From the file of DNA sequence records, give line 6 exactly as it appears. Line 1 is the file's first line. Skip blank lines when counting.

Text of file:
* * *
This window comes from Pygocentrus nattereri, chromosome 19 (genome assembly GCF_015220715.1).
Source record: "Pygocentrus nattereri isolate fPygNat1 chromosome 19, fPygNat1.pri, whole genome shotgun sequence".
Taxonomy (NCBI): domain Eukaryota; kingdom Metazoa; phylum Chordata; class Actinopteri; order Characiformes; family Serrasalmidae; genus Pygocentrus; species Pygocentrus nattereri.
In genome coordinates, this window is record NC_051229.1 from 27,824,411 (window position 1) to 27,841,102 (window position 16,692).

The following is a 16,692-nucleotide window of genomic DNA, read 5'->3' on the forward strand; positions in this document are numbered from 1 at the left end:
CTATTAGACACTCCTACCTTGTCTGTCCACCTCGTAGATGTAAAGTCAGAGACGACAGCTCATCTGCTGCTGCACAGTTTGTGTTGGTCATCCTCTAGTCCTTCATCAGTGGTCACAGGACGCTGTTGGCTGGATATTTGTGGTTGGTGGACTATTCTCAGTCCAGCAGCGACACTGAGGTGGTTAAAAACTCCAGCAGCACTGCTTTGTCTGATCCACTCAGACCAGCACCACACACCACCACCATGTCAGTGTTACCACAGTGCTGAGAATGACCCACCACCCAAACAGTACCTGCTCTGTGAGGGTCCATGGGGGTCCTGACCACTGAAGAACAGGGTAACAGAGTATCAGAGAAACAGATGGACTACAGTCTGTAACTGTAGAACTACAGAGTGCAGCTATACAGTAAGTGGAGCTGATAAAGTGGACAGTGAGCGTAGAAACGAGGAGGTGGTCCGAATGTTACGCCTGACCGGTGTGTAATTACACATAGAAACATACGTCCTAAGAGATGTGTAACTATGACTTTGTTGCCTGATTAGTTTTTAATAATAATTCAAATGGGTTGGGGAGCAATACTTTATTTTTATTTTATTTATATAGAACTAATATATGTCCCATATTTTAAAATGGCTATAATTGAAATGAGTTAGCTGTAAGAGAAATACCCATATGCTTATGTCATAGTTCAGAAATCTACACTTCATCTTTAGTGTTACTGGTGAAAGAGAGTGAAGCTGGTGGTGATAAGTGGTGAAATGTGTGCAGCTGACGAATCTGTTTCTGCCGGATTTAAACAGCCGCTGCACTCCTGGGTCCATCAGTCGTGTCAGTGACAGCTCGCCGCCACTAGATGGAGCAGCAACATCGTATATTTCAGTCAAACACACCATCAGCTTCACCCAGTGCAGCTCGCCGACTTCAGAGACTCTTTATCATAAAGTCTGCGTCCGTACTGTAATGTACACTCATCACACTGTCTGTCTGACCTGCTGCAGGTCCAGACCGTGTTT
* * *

CTATTAGACACTCCTACCTTGTCTGTCCACCTCGTAGATGTAAAGTCAGAGACGACAGCTCATCTGCTGCTGCACAGTTTGTGTTGGTCATCCTCTAGTCCTTCATCAGTGGTCACAGGACGCTGTTGGCTGGATATTTGTGGTTGGTGGACTATTCTCAGTCCAGCAGCGACACTGAGGTGGTTAAAAACTCCAGCAGCACTGCTTTGTCTGATCCACTCAGACCAGCACCACACACCACCACCATGTCAGTGTTACCACAGTGCTGAGAATGACCCACCACCCAAACAGTACCTGCTCTGTGAGGGTCCATGGGGGTCCTGACCACTGAAGAACAGGGTAACAGAGTATCAGAGAAACAGATGGACTACAGTCTGTAACTGTAGAACTACAGAGTGCAGCTATACAGTAAGTGGAGCTGATAAAGTGGACAGTGAGCGTAGAAACGAGGAGGTGGTCCGAATGTTACGCCTGACCGGTGTGTAATTACACATAGAAACATACGTCCTAAGAGATGTGTAACTATGACTTTGTTGCCTGATTAGTTTTTAATAATAATTCAAATGGGTTGGGGAGCAATACTTTATTTTTATTTTATTTATATAGAACTAATATATGTCCCATATTTTAAAATGGCTATAATTGAAATGAGTTAGCTGTAAGAGAAATACCCATATGCTTATGTCATAGTTCAGAAATCTACACTTCATCTTTAGTGTTACTGGTGAAAGAGAGTGAAGCTGGTGGTGATAAGTGGTGAAATGTGTGCAGCTGACGAATCTGTTTCTGCCGGATTTAAACAGCCGCTGCACTCCTGGGTCCATCAGTCGTGTCAGTGACAGCTCGCCGCCACTAGATGGAGCAGCAACATCGTATATTTCAGTCAAACACACCATCAGCTTCACCCAGTGCAGCTCGCCGACTTCAGAGACTCTTTATCATAAAGTCTGCGTCCGTACTGTAATGTACACTCATCACACTGTCTGTCTGACCTGCTGCAGGTCCAGACCGTGTTT